Georgia Ups Gambling Business Tax Plan to 15% Amid Increased Participation

Jeff O. - November 12, 2023
Tax Graph Up Trend

Georgia has been tightening its gambling industry regulations following its relentless bid to be part of the European Union. The nation’s Prime Minister recently announced that the government will increase its gambling business tax to 15% from 10%.

Georgia’s government is moving to increase tax rates as part of its overall plan to address the surging gambling turnover in the Eastern European country. Georgia’s Prime Minister, Irakli Gharibashvili, announced this decision a week ago while delivering the country’s budget speech.

According to the nation’s Prime Minister, the reported ‘catastrophic’ levels of gambling in the country are the reason that led to the new seemingly anti-gambling initiative. PM Gharibashvili announced that the country’s current 10% taxation rate will be upped to 15%. Also, the PM proposed adding more tax to gambling withdrawals, from the current 2% to as much as 5%. Eastern European countries are expected to implement the tax raises by 2024.

Moreover, the government also issued a warning of upcoming stricter gambling regulations. Given that Georgia is actively seeking EU membership, new, more stringent gambling industry measures are set to be implemented to fulfill its previously unveiled ‘12-point conditions.’ How the country’s administration sees it, the tighter regulations will ensure that its gambling industry laws are per EU conditions.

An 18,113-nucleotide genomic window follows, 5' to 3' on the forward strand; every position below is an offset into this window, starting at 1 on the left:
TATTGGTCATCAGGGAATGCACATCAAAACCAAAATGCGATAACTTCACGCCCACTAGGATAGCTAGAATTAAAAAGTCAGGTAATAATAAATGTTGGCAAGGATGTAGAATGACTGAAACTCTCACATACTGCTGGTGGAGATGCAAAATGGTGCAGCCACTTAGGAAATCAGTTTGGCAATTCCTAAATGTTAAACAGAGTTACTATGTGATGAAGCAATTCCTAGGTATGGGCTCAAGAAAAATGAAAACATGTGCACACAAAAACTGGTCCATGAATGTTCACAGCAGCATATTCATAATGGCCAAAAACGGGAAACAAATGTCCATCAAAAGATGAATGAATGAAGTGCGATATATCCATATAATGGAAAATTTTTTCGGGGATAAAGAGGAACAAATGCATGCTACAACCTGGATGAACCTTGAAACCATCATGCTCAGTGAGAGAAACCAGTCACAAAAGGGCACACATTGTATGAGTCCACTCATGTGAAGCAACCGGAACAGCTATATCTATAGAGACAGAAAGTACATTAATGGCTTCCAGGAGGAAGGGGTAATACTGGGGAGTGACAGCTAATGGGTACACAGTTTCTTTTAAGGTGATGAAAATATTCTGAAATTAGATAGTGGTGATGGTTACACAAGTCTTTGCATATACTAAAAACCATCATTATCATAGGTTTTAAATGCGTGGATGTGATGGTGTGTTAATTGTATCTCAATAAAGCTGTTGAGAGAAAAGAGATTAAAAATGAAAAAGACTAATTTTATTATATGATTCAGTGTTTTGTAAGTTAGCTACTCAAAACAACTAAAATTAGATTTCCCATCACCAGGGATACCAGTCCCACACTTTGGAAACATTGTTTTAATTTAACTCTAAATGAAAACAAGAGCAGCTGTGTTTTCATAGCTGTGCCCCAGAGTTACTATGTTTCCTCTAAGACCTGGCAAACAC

Initiative Expected to Generate More Money for the Budget

Georgia’s latest move to increase its gambling business tax is expected to bring in more money to be channeled towards the country’s budget. According to the PM, the amendment to the current rates is expected to rake in an additional GEL 400 million (~$147 million) annually. At the same time, the PM also mentioned that an extra 300 million GEL (~$110 million) is projected to be received from banks. Based on the government’s calculations, the grand total of 700 million GEL (~$257.8 million) will be a sufficient additional income for the country in that period. 

While the prospect of bringing in additional revenue for the country seems nice, the PM also expressed dissatisfaction with the fast rate at which gambling grows. In his budget speech, PM Gharibashvili stated that the sector turnover grew from GEL 48 billion (~$17.8 billion) to a staggering GEL 52 billion (~$19.3 billion), which the PM described as catastrophic. The head of state had this to say on the matter:

I want to express surprise; on the one hand, on the other hand, it is very sad that the turnover of the gaming business is increasing. I am really not happy; too many citizens are still involved in the gaming business...You know that we made important changes last year when we banned advertising and also restricted our citizens from participating in the gambling business. Despite this, we see that quite a few citizens are involved in it. Accordingly, we have made a decision to increase additional taxes on this business, and, as we told you, GEL400M will be collected in addition.